An Emirates crew couple share their stay-at-home parenting experience

Saturday, June 13th, 2020 18:12 |
Winnie Adhiambo Arunda and Wasonga Sekoh

Our writer had an opportunity to interview a couple of Kenyan Cabin Crew staff based in Dubai. Alvin Wasonga Sekoh who has been with Emirates for 17 years, and his wife Winnie Adhiambo Arunda for 19 years share their parenting experience during this Covid-19 period.

How did you join Emirates, tell us your journey?

Alvin: Prior to working with Emirates, I used to work in hospitality in Nairobi. I saw a recruitment advertisement for Emirates in a local newspaper and did not hesitate to apply, and I received my acceptance call almost a month after.

Alvin Wasonga Sekoh and his wife Winnie Adhiambo Arunda with their children in Dubai.

Winnie: I always had a passion for flying, before joining Emirates I was still a student at Alliance Francaise in Nairobi – learning French when I saw an advertisement in a newspaper. I applied and was shortlisted for the assessment and was excited to be accepted to join the cabin crew team.

How did you two meet, was it at Emirates or before?

Alvin: I met Winnie through our mutual friends at a restaurant, I was still relatively new in Emirates at that time and I bumped into her occasionally socially right after, and the rest is history.

Winnie: What is interesting is that we were both with Emirates at that time and shared a graduation, although never met at work.

What has your experience been at Emirates?

Alvin: Through training and learning, we developed our skills sets, the experience overall is fun and educational. Working for a multicultural company has enabled us to understand and appreciate people from different cultures and backgrounds.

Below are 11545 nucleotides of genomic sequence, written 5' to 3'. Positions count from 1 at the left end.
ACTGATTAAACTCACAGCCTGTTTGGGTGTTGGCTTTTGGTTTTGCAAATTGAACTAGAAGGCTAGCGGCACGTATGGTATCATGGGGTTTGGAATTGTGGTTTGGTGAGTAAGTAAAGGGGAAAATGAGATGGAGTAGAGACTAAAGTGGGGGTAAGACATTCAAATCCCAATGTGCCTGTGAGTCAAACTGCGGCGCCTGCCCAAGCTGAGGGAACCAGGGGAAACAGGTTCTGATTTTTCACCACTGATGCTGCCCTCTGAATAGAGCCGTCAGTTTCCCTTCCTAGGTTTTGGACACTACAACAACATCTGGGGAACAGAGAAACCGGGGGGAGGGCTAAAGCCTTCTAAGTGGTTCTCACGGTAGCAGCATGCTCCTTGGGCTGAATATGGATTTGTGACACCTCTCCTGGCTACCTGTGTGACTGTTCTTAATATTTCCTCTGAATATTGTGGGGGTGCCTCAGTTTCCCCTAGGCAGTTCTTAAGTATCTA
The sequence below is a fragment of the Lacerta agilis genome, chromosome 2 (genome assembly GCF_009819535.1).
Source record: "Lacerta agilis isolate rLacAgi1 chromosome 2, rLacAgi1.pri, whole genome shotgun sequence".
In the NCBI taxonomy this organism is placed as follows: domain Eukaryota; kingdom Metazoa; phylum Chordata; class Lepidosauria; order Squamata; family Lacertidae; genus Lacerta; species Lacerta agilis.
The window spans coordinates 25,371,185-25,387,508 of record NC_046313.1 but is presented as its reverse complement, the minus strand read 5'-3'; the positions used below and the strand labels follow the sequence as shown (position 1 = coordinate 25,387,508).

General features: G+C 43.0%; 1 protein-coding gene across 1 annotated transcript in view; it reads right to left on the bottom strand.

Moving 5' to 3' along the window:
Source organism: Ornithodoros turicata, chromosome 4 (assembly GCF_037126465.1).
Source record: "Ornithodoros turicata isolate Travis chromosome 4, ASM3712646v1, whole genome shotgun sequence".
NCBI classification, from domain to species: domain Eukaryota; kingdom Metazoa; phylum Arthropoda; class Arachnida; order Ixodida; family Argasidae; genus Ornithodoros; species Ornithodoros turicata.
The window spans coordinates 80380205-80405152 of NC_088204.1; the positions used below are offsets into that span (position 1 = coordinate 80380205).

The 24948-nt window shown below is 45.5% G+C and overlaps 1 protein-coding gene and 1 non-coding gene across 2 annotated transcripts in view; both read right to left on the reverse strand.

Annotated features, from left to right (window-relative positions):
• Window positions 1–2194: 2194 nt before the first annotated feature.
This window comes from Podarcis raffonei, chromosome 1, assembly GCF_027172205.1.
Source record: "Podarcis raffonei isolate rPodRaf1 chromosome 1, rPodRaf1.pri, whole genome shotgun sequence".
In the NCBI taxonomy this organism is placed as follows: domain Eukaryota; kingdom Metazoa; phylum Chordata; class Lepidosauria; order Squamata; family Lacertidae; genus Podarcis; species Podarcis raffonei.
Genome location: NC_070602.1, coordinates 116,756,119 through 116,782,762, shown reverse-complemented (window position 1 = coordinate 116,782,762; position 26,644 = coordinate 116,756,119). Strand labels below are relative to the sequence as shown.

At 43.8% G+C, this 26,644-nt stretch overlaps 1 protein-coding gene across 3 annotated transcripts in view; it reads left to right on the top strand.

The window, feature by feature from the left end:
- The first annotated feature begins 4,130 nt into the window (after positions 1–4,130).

Winnie: At Emirates, is like being in a big family, the support provided by peers, guidance from managers is overwhelming.

How many children do you have and what are their ages?

Alvin and Winnie : We have four children, our eldest boys Paul - aged 21 and Ryan - 16 years are currently in Kenya and our youngest Jayden – aged 9 and Jasmine – aged 6 are with us in Dubai.

What does your daily routine with the children look like?

Alvin and Winnie: As we are all staying at home, our kids go through e-learning. Our weekdays typically start at 9 am with breakfast and we kick off with school. We split the e-learning between the two of us, so Jasmine studies with Winnie, and Jayden is with Alvin. The kid’s studies at home end approximately at 4 pm, and we move to other activities such as dancing and aerobics and we give the kids time on their tablet to play some games or listen to music – this also provides us time to complete online courses or read a book.

On weekends, the family sleeps in a bit more and wake up at 10am. We have breakfast together and watch some sermons online. In the afternoon, we generally spend time playing games together like Ludo, Snakes and Ladders or Checkers or watch family movies.

What form of entertainment is your family recreating, while staying indoors? Any tips for other families?

Alvin and Winnie : We create a balance between family time and alone time. We try to find creative ways to spend time together such as looking for online games we can play together for us to enjoy including the activities mentioned above. We also allow everyone to have their ‘me’ time, to do anything they would like at home, creating a unified balance for everyone.

What are the most difficult things to manage with the family at this time?

Alvin and Winnie We all had to adjust to e-learning which is something new for all of us and creating a new timetable for us and the children.

With your busy schedule, how do you manage to take care of the kids? Do you take turn in the work schedule?

Alvin and Winnie: We take turns with the kids while at home when it comes to their studies as mentioned while staying at home, we also have a wonderful nanny who helps us.

Any last words to motivate parents in Kenya?

Alvin: Children learn not only from what you teach but also your actions

Winnie: Children are like a sponge, they absorb much more than we can imagine

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